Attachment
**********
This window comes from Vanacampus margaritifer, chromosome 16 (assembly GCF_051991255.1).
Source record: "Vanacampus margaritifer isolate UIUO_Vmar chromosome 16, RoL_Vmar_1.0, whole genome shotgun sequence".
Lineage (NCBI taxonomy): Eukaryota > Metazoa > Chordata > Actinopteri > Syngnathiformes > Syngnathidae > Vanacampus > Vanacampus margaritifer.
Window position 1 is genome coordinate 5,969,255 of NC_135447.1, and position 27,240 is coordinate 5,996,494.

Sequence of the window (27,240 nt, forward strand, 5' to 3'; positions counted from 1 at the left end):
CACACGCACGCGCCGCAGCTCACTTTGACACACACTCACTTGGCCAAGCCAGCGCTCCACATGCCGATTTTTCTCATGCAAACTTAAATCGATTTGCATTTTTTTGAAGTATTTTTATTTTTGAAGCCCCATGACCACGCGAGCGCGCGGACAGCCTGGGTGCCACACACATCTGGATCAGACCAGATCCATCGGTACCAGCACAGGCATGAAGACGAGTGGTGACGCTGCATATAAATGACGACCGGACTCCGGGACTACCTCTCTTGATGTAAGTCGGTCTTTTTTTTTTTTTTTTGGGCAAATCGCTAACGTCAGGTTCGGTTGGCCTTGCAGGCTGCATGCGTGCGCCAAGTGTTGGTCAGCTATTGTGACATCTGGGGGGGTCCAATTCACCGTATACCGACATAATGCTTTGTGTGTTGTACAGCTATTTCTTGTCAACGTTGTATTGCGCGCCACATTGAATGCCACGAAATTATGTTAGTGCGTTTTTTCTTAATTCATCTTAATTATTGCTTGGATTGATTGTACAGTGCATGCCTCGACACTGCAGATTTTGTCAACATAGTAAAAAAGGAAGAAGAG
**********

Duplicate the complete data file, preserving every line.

This window comes from Vanacampus margaritifer, chromosome 16 (assembly GCF_051991255.1).
Source record: "Vanacampus margaritifer isolate UIUO_Vmar chromosome 16, RoL_Vmar_1.0, whole genome shotgun sequence".
Lineage (NCBI taxonomy): Eukaryota > Metazoa > Chordata > Actinopteri > Syngnathiformes > Syngnathidae > Vanacampus > Vanacampus margaritifer.
Window position 1 is genome coordinate 5,969,255 of NC_135447.1, and position 27,240 is coordinate 5,996,494.

Sequence of the window (27,240 nt, forward strand, 5' to 3'; positions counted from 1 at the left end):
CACACGCACGCGCCGCAGCTCACTTTGACACACACTCACTTGGCCAAGCCAGCGCTCCACATGCCGATTTTTCTCATGCAAACTTAAATCGATTTGCATTTTTTTGAAGTATTTTTATTTTTGAAGCCCCATGACCACGCGAGCGCGCGGACAGCCTGGGTGCCACACACATCTGGATCAGACCAGATCCATCGGTACCAGCACAGGCATGAAGACGAGTGGTGACGCTGCATATAAATGACGACCGGACTCCGGGACTACCTCTCTTGATGTAAGTCGGTCTTTTTTTTTTTTTTTTGGGCAAATCGCTAACGTCAGGTTCGGTTGGCCTTGCAGGCTGCATGCGTGCGCCAAGTGTTGGTCAGCTATTGTGACATCTGGGGGGGTCCAATTCACCGTATACCGACATAATGCTTTGTGTGTTGTACAGCTATTTCTTGTCAACGTTGTATTGCGCGCCACATTGAATGCCACGAAATTATGTTAGTGCGTTTTTTCTTAATTCATCTTAATTATTGCTTGGATTGATTGTACAGTGCATGCCTCGACACTGCAGATTTTGTCAACATAGTAAAAAAGGAAGAAGAG